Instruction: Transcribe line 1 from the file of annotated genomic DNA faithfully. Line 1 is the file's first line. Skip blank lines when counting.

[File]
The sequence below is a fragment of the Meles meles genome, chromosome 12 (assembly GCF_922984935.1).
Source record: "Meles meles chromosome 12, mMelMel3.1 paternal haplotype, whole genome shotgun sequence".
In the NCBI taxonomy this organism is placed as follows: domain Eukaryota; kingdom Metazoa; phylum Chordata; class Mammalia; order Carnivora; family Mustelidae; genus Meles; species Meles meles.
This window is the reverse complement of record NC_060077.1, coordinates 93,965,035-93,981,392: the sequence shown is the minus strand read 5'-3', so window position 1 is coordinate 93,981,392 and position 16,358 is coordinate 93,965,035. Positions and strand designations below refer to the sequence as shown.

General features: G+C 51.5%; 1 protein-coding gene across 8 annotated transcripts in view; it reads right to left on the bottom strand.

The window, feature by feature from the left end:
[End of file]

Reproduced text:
The sequence below is a fragment of the Meles meles genome, chromosome 12 (assembly GCF_922984935.1).